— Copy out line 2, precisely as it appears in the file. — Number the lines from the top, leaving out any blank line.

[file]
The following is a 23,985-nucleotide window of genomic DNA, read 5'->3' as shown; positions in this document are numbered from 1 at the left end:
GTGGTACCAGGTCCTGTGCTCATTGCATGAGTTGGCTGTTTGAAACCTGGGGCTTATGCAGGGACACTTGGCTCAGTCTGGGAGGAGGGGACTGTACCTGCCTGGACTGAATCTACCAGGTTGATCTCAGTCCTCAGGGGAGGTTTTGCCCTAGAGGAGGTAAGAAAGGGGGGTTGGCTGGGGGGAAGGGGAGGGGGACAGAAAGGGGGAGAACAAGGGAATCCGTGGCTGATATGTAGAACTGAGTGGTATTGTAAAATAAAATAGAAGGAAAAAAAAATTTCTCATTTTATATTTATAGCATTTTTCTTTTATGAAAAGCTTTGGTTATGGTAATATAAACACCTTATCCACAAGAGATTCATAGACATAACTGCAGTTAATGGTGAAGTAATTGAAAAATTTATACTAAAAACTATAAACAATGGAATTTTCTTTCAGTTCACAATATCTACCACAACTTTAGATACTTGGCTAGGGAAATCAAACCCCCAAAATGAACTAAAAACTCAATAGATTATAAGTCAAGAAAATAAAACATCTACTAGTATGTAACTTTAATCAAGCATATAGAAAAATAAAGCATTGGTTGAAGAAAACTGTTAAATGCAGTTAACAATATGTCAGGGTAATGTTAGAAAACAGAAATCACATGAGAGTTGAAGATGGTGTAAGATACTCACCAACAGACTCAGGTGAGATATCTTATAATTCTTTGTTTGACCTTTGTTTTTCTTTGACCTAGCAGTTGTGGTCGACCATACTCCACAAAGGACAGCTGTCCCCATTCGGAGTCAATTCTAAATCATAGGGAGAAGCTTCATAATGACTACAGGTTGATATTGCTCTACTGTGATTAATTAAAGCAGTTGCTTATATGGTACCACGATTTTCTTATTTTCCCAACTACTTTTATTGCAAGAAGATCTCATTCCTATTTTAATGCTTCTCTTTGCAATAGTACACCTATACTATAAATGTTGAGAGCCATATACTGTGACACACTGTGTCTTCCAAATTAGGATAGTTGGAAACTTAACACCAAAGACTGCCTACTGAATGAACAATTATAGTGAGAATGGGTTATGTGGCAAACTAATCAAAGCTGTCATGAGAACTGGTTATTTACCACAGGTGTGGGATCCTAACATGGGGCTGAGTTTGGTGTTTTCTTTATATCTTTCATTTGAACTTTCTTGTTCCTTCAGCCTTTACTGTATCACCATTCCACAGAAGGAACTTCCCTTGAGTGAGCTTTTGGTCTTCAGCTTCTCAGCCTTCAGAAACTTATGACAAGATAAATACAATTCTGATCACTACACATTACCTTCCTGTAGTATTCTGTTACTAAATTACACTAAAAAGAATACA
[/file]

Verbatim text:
GTGGTACCAGGTCCTGTGCTCATTGCATGAGTTGGCTGTTTGAAACCTGGGGCTTATGCAGGGACACTTGGCTCAGTCTGGGAGGAGGGGACTGTACCTGCCTGGACTGAATCTACCAGGTTGATCTCAGTCCTCAGGGGAGGTTTTGCCCTAGAGGAGGTAAGAAAGGGGGGTTGGCTGGGGGGAAGGGGAGGGGGACAGAAAGGGGGAGAACAAGGGAATCCGTGGCTGATATGTAGAACTGAGTGGTATTGTAAAATAAAATAGAAGGAAAAAAAAATTTCTCATTTTATATTTATAGCATTTTTCTTTTATGAAAAGCTTTGGTTATGGTAATATAAACACCTTATCCACAAGAGATTCATAGACATAACTGCAGTTAATGGTGAAGTAATTGAAAAATTTATACTAAAAACTATAAACAATGGAATTTTCTTTCAGTTCACAATATCTACCACAACTTTAGATACTTGGCTAGGGAAATCAAACCCCCAAAATGAACTAAAAACTCAATAGATTATAAGTCAAGAAAATAAAACATCTACTAGTATGTAACTTTAATCAAGCATATAGAAAAATAAAGCATTGGTTGAAGAAAACTGTTAAATGCAGTTAACAATATGTCAGGGTAATGTTAGAAAACAGAAATCACATGAGAGTTGAAGATGGTGTAAGATACTCACCAACAGACTCAGGTGAGATATCTTATAATTCTTTGTTTGACCTTTGTTTTTCTTTGACCTAGCAGTTGTGGTCGACCATACTCCACAAAGGACAGCTGTCCCCATTCGGAGTCAATTCTAAATCATAGGGAGAAGCTTCATAATGACTACAGGTTGATATTGCTCTACTGTGATTAATTAAAGCAGTTGCTTATATGGTACCACGATTTTCTTATTTTCCCAACTACTTTTATTGCAAGAAGATCTCATTCCTATTTTAATGCTTCTCTTTGCAATAGTACACCTATACTATAAATGTTGAGAGCCATATACTGTGACACACTGTGTCTTCCAAATTAGGATAGTTGGAAACTTAACACCAAAGACTGCCTACTGAATGAACAATTATAGTGAGAATGGGTTATGTGGCAAACTAATCAAAGCTGTCATGAGAACTGGTTATTTACCACAGGTGTGGGATCCTAACATGGGGCTGAGTTTGGTGTTTTCTTTATATCTTTCATTTGAACTTTCTTGTTCCTTCAGCCTTTACTGTATCACCATTCCACAGAAGGAACTTCCCTTGAGTGAGCTTTTGGTCTTCAGCTTCTCAGCCTTCAGAAACTTATGACAAGATAAATACAATTCTGATCACTACACATTACCTTCCTGTAGTATTCTGTTACTAAATTACACTAAAAAGAATACA